The New Hampshire primary, which took place on January 8, seems like a arguable distant memory.
The think overcast that hung over Fire Island today cannot contain the excitement of millions of Americans, myself included, over the history that was made last night. Illinois Sen. Barack Obama clinched his party's nomination after a campaign that lasted 16 months. I endorsed him earlier this year ahead of the New Hampshire primary. I continue to support his candidacy, and the site of him announcing his victory in St. Paul last night was nothing short of monumental out of the sheer fact he is the first black person in this country who could arguably become president.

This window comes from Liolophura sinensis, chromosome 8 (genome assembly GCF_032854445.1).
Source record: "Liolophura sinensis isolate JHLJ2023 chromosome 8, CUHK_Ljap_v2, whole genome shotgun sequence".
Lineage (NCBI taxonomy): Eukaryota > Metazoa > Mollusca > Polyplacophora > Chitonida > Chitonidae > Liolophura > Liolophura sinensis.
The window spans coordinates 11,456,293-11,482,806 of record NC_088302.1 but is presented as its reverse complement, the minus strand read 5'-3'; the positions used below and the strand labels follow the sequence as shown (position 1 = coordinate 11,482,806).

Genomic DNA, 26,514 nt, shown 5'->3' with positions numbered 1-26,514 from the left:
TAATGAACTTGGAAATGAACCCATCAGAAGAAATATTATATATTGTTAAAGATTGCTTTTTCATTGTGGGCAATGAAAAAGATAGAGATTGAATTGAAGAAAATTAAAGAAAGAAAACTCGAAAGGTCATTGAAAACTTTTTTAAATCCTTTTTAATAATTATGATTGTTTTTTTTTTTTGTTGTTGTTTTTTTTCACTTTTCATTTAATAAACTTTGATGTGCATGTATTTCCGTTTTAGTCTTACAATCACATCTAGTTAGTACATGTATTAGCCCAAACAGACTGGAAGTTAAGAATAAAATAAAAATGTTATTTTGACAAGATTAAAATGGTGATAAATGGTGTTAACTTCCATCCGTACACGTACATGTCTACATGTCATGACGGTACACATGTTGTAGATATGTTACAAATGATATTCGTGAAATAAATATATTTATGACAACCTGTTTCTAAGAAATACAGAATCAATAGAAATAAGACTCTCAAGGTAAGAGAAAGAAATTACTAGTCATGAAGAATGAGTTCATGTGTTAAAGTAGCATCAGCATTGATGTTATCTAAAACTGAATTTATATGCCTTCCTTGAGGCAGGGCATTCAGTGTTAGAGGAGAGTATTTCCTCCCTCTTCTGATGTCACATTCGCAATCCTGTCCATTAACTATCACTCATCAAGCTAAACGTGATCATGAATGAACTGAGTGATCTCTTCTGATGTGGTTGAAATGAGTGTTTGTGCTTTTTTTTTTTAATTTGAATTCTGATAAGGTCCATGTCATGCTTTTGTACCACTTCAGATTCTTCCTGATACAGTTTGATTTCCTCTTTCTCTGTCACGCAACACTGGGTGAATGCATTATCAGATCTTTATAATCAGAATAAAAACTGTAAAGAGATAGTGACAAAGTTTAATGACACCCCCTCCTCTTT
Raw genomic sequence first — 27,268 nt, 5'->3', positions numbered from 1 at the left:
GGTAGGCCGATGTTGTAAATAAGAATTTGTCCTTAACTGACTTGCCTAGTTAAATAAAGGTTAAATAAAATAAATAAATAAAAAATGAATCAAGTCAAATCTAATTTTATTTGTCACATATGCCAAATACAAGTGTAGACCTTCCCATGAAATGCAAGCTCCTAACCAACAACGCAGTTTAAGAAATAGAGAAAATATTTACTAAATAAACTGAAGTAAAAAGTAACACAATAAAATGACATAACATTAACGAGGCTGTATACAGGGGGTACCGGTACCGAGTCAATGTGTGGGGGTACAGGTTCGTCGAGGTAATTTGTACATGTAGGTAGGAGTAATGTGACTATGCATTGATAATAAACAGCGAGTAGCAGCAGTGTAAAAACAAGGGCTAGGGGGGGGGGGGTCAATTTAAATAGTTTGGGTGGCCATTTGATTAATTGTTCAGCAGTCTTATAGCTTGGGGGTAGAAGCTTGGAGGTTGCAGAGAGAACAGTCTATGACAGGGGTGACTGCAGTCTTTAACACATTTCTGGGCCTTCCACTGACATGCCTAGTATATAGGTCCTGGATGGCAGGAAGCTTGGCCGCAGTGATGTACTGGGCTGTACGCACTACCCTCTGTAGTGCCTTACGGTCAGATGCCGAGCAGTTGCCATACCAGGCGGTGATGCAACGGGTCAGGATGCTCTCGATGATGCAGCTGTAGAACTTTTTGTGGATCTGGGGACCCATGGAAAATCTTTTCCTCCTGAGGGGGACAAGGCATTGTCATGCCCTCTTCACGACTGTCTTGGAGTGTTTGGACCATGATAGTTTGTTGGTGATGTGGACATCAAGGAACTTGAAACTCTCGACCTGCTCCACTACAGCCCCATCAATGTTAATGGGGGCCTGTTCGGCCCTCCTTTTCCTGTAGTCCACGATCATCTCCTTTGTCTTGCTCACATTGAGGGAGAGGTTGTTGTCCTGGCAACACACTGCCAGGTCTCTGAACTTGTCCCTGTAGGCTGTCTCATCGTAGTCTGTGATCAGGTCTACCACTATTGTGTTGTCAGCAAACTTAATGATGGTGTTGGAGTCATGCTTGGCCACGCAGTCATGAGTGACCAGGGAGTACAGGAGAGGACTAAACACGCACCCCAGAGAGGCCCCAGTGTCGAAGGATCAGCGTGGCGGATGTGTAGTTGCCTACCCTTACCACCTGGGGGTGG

The last 16 months have certainly exposed me to an extremely diverse range of political views. Operatives who represented the candidates on both sides of the aisle guaranteed this journalist had more than his share of material on which to base his coverage. Growing up in New Hampshire gave me a unique perspective as to how the process works--and how candidates try to home their messages, etc. And it's arguably a huge relief that this lengthy process has come to an end. But all of us--even those who backed New York Sen. Hillary Clinton, who herself made history with her very strong and determined campaign--can eventually take some solace in the fact Democrats have nominated a black man as their candidate for the White House. This nomination indeed marks a new era in American politics.